And, with that said, I’ve been switching to a much more “full body” routine as that not only leaves me less taxed and sore than going to town on just a few muscles; but also means I can hit the same muscle group more times per week AND suffer less if I miss a session.  


I would also say, at this point, that focussing on convenience is extremely important. That means, for example, that you should choose the gym that is closest to your home. Who cares which gym has the best facilities – proximity and ease of use is THE trump card.

And then find points in your routine where you CAN train. Even just for a few moments. That might mean training for 30 minutes on your lunch break. I often train while Hannah is going through the shower before bed. That’s, again, just 20 minutes. And it’s at 11pm. But I make it work!

See also: Low Effort Workouts: The Immense Value of Easy, Simple, and Fun Training

Oh, and to have the energy to train like that, after a long heavy day, I always start with the gentler exercises. I’ll do some stretches. Maybe some handstand practice if I can build up the energy. 

Only if I start to feel it will I then gradually up the ante. 

Modular Training FTW

This is where another one of my favourite training strategies comes in: modular training.

I now often break my workouts into multiple parts. A mobility part, a push, pull, legs, and core part. A skills part. Then I can train various combinations of these throughout the day. 

These days, as I’ve said recently, I HAVE been prioritising training as an important part of my work. So, I do get to work out most mornings, properly, at a gym. But they’re still a bit rushed and when I’m on holiday, or the kids are sick, or whatever else… that goes out the window.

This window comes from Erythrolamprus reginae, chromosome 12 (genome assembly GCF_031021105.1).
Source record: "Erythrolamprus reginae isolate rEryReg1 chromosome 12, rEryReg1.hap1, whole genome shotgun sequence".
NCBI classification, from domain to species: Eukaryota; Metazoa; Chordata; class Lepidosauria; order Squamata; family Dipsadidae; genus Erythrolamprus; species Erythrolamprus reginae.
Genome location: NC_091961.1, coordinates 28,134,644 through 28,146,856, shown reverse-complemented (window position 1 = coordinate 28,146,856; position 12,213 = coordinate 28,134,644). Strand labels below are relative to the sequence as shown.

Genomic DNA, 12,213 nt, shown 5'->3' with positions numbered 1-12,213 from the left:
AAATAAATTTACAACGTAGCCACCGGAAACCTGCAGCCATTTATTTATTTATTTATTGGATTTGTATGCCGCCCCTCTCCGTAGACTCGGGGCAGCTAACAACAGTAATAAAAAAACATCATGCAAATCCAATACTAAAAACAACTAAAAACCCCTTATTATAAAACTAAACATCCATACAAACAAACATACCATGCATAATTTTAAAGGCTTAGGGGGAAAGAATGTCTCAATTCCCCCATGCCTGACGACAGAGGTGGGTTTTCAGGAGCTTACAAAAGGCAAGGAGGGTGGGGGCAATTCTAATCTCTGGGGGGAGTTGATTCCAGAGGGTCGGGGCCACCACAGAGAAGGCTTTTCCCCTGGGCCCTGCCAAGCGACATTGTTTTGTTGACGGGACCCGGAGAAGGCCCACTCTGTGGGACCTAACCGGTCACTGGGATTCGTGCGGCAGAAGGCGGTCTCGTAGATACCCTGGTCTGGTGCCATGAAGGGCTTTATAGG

Sandbag Carry

Having the option to train in this modular fashion really makes all the difference. 

I even have a short workout I do with my kids sometimes – getting them involved is a fun way to sneak in extra training. 

I’ve even made “bathroom mobility” a consistent part of my training. I’ll do horse stance brushing my teeth, shoulder openers against the wall, hamstring stretches on the toilet… 

But most importantly, this constant movement does wonders for my energy. It means I don’t completely flag and helps me to stay alert. 

Lean Into It

Finally, with the best will in the world, this IS going to be a challenge from time to time.

So, what I’ll say, is to try and enjoy the challenge. That might be easier said than done, but there is a romance to training late at night. Or doing quiet stretches while drinking lots of coffee. Try and find the fun in it!

About Adam Sinicki

Adam Sinicki, AKA The Bioneer, is a writer, personal trainer, author, entrepreneur, and web developer. I've been writing about health, psychology, and fitness for the past 10+ years and have a fascination with the limits of human performance. When I'm not running my online businesses or training, I love sandwiches, computer games, comics, and hanging out with my family.


  1. John says:

    perhaps it’s time for a SuperFunctional Training 3.0 revision? with an even more streamlined approach to the programming, putting an emphasis on time-efficiency for the busy people ????

    • Michael says:

      I’ve just started this fitness plan and it’s definitely a challenge considering I used to do different movements altogether. Skipping is essential and even just 5 minutes of doing it feels like a lifetime for me as I am still new to all of it. I will keep up with this fitness plan!

  2. James Parsons says:

    Is it possible to add the NEW Modular Training segment as a Printable PDF?